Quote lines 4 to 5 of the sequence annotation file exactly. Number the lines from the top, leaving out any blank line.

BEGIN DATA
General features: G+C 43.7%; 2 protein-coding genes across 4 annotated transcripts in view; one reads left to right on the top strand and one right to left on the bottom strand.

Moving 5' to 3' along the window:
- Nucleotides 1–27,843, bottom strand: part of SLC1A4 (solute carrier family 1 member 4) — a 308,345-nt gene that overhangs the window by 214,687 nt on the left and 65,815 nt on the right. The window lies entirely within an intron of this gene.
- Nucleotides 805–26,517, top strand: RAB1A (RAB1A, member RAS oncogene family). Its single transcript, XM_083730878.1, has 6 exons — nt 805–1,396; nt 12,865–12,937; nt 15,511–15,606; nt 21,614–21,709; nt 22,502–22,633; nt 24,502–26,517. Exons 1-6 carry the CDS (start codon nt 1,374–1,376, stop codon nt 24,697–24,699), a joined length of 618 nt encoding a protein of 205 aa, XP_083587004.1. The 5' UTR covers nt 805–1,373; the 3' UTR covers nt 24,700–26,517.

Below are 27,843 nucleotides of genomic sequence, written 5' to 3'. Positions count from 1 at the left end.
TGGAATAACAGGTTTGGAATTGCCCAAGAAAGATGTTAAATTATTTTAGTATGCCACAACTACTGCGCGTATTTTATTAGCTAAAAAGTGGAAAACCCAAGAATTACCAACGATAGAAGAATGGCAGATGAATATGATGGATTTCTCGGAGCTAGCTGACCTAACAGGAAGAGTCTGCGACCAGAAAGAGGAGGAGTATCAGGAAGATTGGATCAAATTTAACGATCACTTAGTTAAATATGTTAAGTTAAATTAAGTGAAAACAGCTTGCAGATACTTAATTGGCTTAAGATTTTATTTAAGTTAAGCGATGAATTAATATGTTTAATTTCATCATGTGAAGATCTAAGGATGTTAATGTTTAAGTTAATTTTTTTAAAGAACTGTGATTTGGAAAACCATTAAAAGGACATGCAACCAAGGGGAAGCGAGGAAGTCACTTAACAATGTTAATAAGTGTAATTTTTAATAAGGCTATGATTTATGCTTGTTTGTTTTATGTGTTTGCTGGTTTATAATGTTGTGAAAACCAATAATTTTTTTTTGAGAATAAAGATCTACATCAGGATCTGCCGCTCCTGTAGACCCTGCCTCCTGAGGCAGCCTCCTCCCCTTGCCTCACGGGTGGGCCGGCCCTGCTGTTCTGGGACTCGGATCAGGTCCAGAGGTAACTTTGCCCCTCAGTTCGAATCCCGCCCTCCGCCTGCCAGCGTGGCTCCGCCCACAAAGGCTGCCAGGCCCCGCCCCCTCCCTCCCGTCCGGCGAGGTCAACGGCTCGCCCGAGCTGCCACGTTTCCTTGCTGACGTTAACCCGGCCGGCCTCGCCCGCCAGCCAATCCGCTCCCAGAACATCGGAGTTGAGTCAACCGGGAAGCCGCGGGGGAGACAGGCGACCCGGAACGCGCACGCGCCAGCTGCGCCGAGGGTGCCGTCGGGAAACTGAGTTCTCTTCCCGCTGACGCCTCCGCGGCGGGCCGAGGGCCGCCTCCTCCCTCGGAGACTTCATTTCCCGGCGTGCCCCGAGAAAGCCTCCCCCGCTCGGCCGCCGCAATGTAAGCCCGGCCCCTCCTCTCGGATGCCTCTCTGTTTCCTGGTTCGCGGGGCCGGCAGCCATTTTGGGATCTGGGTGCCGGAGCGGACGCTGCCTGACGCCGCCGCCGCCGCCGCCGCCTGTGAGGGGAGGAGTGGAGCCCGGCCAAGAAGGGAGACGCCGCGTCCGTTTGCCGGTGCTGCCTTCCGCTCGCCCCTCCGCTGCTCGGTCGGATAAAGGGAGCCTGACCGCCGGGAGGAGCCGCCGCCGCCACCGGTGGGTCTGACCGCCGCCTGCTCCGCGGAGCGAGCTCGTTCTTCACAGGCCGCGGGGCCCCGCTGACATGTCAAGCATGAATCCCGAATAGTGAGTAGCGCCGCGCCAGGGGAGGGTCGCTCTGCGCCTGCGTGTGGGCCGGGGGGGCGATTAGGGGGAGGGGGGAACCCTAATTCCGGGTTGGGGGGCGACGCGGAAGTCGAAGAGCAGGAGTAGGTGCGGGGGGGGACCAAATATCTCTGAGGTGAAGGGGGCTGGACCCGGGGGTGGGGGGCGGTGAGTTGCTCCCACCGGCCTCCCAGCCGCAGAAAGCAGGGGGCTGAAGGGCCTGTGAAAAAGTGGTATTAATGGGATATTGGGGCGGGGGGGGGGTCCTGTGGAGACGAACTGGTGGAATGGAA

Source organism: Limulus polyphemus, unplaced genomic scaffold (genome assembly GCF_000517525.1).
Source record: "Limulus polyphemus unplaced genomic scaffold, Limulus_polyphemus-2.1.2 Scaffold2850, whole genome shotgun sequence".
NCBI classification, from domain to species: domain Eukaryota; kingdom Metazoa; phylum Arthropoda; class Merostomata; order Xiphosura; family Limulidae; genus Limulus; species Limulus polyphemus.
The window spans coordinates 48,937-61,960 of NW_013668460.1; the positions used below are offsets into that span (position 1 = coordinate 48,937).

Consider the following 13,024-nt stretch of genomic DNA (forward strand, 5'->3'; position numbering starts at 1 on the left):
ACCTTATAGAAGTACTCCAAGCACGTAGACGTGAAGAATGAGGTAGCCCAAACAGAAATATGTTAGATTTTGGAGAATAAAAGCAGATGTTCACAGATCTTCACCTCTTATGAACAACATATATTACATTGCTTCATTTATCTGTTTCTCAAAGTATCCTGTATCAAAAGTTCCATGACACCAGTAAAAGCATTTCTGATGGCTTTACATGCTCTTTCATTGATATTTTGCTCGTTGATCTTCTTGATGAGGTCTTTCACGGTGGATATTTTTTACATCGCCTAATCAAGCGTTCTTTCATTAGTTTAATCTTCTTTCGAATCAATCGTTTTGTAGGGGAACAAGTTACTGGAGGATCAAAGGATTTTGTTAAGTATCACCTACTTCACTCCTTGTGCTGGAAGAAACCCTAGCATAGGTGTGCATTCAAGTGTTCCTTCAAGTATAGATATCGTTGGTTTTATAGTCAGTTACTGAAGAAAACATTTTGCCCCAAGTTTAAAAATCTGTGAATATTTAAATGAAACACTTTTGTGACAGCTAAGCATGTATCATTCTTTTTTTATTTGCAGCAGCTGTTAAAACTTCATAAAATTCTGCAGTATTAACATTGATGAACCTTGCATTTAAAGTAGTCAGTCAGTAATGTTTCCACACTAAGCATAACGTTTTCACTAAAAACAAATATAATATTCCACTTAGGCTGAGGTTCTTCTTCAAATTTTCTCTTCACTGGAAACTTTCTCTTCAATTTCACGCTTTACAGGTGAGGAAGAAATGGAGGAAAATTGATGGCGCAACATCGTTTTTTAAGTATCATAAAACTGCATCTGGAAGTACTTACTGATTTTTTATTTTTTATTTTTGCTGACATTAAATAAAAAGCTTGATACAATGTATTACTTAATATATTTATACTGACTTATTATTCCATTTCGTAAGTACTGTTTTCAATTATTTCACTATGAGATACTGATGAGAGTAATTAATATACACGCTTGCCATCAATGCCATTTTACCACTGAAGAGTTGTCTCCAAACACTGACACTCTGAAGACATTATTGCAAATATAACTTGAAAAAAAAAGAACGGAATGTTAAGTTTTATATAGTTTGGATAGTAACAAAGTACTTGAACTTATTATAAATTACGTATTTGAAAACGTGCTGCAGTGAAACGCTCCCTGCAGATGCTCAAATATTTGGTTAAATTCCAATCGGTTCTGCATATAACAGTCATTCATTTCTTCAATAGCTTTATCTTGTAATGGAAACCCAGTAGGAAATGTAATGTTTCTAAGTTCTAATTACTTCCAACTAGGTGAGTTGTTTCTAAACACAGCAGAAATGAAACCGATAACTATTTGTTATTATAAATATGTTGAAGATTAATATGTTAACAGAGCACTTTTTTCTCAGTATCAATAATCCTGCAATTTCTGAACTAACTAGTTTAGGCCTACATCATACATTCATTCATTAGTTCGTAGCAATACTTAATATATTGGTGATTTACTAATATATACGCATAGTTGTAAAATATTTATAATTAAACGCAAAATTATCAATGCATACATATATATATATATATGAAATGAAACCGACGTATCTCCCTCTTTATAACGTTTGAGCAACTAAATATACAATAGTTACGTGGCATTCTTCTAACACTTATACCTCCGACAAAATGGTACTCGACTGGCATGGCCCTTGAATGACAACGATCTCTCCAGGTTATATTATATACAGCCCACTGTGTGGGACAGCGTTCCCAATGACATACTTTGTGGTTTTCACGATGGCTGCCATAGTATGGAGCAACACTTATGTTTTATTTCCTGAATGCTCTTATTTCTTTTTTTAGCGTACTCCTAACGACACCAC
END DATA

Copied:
- Nucleotides 805–26,517, top strand: RAB1A (RAB1A, member RAS oncogene family). Its single transcript, XM_083730878.1, has 6 exons — nt 805–1,396; nt 12,865–12,937; nt 15,511–15,606; nt 21,614–21,709; nt 22,502–22,633; nt 24,502–26,517. Exons 1-6 carry the CDS (start codon nt 1,374–1,376, stop codon nt 24,697–24,699), a joined length of 618 nt encoding a protein of 205 aa, XP_083587004.1. The 5' UTR covers nt 805–1,373; the 3' UTR covers nt 24,700–26,517.

Below are 27,843 nucleotides of genomic sequence, written 5' to 3'. Positions count from 1 at the left end.